ARMY CONCEPT FIELD LASER: The U.S. Army hopes to better protect our troops by fielding in the next few years a mobile, ground-based laser weapon that can zap out of the sky multiple incoming rockets, missiles, or mortars. Live-fire tests of the compact, 100-kilowatt-class, solid-state laser technology’s capabilities for precision targeting and area defense missions are to begin by the end of this year. Image: PHOTO COURTESY OF NORTHROP GRUMMAN AEROSPACE SYSTEMS
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After more than a century of popular sci-fi fantasies that feature deadly energy weapons, including War of the Worlds, Flash Gordon, Buck Rogers, Star Trek and Star Wars, it looks like the ray gun has finally arrived in the real world.
And even if the first ray guns out of the lab can barely fit on the bed of a 30-ton off-road truck rather than in a soldier’s palm, the novel, "speed-of-light" capabilities that lasers could bring to the battlefield has drawn the keen interest of the Pentagon brass, which spends about $400 million a year on directed-energy beam weapons.
At the end of this year, which marks a half-century of amazing progress in lasers, defense contractors Northrop Grumman and Boeing plan to test-fire a prototype mobile laser weapon against examples of the lethal ordnance—rockets, artillery, mortars—that insurgents in Afghanistan and elsewhere shoot at U.S. troops every day, says Mark Neice, director of the Department of Defense's High Energy Laser Joint Technology Office in Albuquerque, N.M. As long as such an area-defense system is fed electrical power (from the grid or battery packs), its 100-kilowatt, solid-state, or electric, laser should be able to use its “unlimited magazine” of low-cost shots and ultra-precision tracking/targeting system to zap out of the air multiple inbound munitions from several kilometers away, he explains.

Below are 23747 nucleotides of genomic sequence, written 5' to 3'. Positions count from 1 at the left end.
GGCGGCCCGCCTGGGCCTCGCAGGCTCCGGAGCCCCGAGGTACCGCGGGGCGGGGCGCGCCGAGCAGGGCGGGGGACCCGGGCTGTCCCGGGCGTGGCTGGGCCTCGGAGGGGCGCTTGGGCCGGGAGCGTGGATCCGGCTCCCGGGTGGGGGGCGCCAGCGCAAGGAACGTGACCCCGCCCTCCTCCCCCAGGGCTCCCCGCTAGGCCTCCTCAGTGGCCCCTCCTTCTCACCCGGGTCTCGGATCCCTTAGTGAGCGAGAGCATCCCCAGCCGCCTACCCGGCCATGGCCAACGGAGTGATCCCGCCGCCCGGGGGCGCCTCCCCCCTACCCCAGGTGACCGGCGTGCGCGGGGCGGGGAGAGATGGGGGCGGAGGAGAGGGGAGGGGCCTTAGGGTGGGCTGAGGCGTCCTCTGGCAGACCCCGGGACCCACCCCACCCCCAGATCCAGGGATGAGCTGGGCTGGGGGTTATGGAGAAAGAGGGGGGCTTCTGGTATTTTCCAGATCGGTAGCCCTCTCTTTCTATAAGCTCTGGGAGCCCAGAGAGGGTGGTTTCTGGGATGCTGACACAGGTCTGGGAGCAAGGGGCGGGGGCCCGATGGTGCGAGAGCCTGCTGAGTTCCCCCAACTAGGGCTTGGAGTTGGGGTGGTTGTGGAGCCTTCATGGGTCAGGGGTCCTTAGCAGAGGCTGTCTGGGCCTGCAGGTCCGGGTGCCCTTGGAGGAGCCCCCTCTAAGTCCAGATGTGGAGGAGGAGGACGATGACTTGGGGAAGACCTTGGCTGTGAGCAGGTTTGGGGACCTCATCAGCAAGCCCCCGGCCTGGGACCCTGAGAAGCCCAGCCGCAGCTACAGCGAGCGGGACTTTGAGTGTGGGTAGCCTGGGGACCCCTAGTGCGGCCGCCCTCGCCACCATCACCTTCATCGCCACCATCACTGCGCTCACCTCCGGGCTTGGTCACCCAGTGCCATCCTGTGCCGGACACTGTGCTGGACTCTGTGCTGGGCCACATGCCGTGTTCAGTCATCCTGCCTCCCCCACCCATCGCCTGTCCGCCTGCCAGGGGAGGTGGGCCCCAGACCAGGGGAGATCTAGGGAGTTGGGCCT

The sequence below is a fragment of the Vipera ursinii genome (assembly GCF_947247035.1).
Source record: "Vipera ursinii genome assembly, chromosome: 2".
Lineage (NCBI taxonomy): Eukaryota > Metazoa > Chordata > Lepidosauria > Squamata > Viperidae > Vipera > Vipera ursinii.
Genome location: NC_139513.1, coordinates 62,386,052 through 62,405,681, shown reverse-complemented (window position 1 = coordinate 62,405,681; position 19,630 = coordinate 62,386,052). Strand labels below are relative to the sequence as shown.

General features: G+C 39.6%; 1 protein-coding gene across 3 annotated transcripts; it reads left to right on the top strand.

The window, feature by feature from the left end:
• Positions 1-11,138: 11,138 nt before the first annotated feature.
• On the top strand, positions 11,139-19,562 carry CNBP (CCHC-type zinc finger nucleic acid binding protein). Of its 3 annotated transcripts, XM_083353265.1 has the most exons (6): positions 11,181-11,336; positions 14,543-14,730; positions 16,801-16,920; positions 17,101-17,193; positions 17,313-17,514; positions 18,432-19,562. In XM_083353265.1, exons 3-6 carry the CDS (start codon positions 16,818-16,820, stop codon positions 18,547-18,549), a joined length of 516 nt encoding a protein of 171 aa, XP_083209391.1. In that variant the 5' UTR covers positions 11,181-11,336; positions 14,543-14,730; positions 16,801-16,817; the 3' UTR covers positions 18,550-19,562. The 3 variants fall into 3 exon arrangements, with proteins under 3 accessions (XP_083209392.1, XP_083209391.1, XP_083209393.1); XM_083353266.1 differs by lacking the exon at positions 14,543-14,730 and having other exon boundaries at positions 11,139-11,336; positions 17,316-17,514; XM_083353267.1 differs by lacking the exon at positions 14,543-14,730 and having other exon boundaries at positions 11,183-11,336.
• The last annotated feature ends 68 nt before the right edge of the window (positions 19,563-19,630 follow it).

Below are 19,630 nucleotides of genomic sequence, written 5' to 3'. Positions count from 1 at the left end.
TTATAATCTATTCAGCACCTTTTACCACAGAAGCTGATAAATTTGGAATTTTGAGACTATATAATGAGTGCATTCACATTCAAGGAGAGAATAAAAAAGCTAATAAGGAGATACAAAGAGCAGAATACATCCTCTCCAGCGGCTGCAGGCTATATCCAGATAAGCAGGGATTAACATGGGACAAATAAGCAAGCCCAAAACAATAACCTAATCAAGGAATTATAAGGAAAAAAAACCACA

Weapons engineers will use the live-fire tests of the one-micron-wavelength (infrared) beam, which will take place at White Sands Missile Range in New Mexico, "to validate our notional models of beam propagation," Neice says. These results, “will allow us to determine what targets we can take on, at what power levels, what ranges and so forth.” The U.S. Army hopes that laser cannons can shield its bases from insurgent attacks while minimizing the risk of collateral damage to the civilian populations among which guerrillas often hide. A cannon’s powerful beam will be able reach out to incoming weaponry, and either detonate, disable or knock them off-course, whereas its ultra-precision aiming capability would presumably enable troops to pick off ground targets without hitting nearby non-combatants.
The U.S. Air Force has in the meantime taken the lead in a project sponsored by the Defense Advanced Research Projects Agency (DARPA) to develop even more powerful and compact solid-state lasers that could fit on combat aircraft. Such systems could provide the nation’s air arm with what Michael W. Zmuda, manager of the Air Force Research Lab’s Electric Laser on Large Aircraft (ELLA) program, calls the “game-changing capability” to carry out beyond-the-horizon, air-to-air engagements and precisely targeted, air-to-ground strikes. “It would open up a raft of new tactical and defensive roles, such as defeating targets that are close to our own troops while avoiding collateral damage to civilians and property, as well as a range [of] rapid-response missions against a whole new set of targets,” he says.